My blog, Frugal Babe, has been my platform for sharing my frugal ideas for the last four years. But I find myself writing more and more about minimalism these days. Getting rid of stuff has become much more fun for me than getting great deals on second-hand stuff.

{If you’d like to read more about minimalist living, please consider buying my book, The Joy of Less, A Minimalist Living Guide, or subscribing to my RSS feed.}

Related posts:

  1. Real Life Minimalists: Sarah
  2. Real Life Minimalists: Fawn
  3. Real Life Minimalists: Warren and Betsy Talbot

10 comments to Real Life Minimalists: Frugal Babe

  • Hi Frugal Babe–I love reading about your transition and how you are enjoying the empty spaces! Thank you for sharing your experience! Great blog by the way–I’ll be visiting!

  • Kim

    Hi Frugal Babe,

    I can’t prove it but I feel creating empty space in one’s physical environment also creates space in one’s head – leaving more room for serenity and creativity.

    Looking forward to exploring your blog!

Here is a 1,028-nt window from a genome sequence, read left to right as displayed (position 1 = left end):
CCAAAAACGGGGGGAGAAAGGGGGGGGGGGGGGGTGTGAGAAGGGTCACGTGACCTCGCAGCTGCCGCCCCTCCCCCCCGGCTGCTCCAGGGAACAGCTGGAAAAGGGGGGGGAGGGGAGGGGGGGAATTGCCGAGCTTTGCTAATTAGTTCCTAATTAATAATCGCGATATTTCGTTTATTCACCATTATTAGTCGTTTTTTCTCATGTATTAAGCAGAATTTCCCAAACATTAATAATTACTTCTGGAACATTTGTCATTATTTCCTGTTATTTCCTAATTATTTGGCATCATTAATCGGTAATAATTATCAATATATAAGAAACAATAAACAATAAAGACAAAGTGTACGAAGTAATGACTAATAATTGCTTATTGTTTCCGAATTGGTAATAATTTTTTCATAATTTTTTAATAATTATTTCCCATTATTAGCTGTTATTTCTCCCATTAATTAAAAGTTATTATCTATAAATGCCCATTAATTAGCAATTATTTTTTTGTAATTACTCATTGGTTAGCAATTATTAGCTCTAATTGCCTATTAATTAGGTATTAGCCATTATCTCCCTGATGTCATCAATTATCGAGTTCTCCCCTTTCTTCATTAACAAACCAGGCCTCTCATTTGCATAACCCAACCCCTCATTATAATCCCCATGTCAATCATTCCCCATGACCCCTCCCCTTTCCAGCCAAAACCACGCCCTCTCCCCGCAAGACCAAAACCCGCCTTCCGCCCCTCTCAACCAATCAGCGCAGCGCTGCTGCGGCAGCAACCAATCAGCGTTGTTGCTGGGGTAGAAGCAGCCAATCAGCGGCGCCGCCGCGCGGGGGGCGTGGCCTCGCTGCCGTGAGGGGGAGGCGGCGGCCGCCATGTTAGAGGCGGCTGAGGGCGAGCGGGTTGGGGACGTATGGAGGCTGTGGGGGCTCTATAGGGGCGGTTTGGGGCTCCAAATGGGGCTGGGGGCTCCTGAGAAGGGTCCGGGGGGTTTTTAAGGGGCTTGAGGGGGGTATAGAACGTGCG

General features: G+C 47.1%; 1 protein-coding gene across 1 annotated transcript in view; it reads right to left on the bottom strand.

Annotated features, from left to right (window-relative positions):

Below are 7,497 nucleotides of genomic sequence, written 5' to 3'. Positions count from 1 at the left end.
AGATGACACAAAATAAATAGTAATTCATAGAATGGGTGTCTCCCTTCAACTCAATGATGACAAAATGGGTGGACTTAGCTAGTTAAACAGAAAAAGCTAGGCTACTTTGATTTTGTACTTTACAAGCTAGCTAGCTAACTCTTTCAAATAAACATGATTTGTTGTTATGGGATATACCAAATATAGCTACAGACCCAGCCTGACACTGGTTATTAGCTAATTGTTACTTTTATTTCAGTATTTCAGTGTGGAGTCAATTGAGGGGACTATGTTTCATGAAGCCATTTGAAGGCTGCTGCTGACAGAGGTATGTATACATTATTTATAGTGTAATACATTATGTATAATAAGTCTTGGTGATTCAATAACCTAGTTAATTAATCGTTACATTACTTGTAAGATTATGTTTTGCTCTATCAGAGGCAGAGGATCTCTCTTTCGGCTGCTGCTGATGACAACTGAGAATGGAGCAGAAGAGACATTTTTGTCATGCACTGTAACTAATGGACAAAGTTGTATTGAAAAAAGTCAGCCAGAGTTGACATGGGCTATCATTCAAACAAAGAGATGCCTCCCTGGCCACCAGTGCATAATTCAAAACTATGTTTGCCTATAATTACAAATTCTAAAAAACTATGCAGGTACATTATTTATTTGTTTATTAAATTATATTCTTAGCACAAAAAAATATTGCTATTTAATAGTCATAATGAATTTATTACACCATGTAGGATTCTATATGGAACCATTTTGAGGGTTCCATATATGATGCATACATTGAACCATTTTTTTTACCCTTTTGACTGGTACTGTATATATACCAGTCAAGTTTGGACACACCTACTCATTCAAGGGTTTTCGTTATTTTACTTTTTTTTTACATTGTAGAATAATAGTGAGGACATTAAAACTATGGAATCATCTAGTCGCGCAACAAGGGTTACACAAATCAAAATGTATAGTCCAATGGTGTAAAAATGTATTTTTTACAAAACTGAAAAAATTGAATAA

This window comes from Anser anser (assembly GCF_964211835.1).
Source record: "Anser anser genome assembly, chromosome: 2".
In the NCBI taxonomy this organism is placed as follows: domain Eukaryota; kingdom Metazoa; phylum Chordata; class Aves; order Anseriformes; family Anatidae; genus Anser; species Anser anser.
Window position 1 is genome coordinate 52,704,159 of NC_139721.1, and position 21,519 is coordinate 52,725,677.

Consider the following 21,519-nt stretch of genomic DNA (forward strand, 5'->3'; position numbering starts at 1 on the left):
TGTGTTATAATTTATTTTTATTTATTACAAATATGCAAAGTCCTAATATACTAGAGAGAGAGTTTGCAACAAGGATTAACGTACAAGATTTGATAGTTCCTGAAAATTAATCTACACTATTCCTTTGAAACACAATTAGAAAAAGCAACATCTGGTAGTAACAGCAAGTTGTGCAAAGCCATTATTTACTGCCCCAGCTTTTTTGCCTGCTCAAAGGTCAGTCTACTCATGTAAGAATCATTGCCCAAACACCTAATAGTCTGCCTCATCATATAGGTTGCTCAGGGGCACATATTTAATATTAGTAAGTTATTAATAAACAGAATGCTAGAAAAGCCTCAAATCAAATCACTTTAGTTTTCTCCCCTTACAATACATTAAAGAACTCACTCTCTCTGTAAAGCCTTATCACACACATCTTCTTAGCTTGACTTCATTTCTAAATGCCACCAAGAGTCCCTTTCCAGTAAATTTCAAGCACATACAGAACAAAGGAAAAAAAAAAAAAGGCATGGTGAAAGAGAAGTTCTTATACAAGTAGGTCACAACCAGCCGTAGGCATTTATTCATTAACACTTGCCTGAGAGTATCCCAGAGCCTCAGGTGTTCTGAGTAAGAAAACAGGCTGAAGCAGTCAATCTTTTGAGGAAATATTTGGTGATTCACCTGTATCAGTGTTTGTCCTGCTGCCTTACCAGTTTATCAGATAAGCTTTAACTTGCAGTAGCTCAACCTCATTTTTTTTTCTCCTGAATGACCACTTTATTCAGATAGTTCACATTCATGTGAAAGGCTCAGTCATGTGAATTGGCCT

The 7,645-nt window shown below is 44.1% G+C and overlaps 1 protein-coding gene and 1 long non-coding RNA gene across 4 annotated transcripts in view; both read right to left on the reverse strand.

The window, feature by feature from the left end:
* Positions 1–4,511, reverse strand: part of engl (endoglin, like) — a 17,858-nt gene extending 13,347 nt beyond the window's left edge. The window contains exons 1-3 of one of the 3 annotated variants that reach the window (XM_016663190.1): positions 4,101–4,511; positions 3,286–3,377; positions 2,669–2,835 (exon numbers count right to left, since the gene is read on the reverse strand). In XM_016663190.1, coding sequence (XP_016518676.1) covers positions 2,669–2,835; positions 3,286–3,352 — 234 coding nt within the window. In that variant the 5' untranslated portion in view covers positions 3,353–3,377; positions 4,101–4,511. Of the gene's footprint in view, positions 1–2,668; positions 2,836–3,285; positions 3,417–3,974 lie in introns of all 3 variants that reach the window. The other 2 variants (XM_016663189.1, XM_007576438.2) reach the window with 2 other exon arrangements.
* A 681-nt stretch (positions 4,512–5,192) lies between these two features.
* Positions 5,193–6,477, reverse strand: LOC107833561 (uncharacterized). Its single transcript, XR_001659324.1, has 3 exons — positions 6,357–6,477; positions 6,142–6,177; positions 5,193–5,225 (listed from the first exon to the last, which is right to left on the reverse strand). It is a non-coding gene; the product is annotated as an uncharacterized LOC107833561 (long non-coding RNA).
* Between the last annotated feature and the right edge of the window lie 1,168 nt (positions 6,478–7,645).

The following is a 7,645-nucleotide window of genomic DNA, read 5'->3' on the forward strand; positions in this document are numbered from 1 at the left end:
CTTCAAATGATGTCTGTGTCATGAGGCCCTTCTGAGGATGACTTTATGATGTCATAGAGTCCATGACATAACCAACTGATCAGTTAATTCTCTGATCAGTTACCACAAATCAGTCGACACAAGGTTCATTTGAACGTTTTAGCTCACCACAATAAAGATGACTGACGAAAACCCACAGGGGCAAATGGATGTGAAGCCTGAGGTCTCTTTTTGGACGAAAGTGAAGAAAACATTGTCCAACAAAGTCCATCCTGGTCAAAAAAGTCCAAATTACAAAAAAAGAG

• Mike

    That sounds alot like me. I’ve always been frugal, and a sucker for a really good deal. Lots of “might need” as well as multiple spares and “just in case” stuff. Couldn’t pass a thrift store or yard sale without stopping. A few years ago I downsized my living space from a 1000 square foot house to a 100 square foot motorhome. That move certainly necessitated eliminating a lot of stuff, but I guess I didn’t really adopt a minimalist philosophy, because I continue to accumulate (and perhaps even started with) much more than I really need. I’ve picked up Francine’s book, The Joy Of Less (on Kindle – one thing I have been fairly successful at is transitioning from physical objects to digital media for books, movies, and music) and hope to make a serious go of minimalism as an ongoing philosophy, so as not to keep re-accumulating stuff. And learning to avoid the thrift stores and yard sales!

  • I feel ya Frugal Babe, and we’ve bee there many times ourselves. You know, my wife and I used to own a moving company in Seattle, WA, and I’ve seen many cases of people moving a ton of stuff they don’t need and may never see again. The customers always let me know they intend to sort out the unnecessary as they unpack. Of course, two years later the cartons are still in the garage, basement, attic, etc. We have a six month rule in our home: If we haven’t used it in six months, it has to go! Of course, I’m sure my wife hide’s her precious mementos, but I don’t care because “out of sight, out of mind”. I’m really proud of you for actually go through all your stuff, and eliminating the unnecessary. Most people don’t have the will power or the percervience, self included. I guess that’s the reason for the six month rule, so we don’t get overwhelmed later. Anyhow, great article, and I’ll be checking out your blog from now on!! – Greg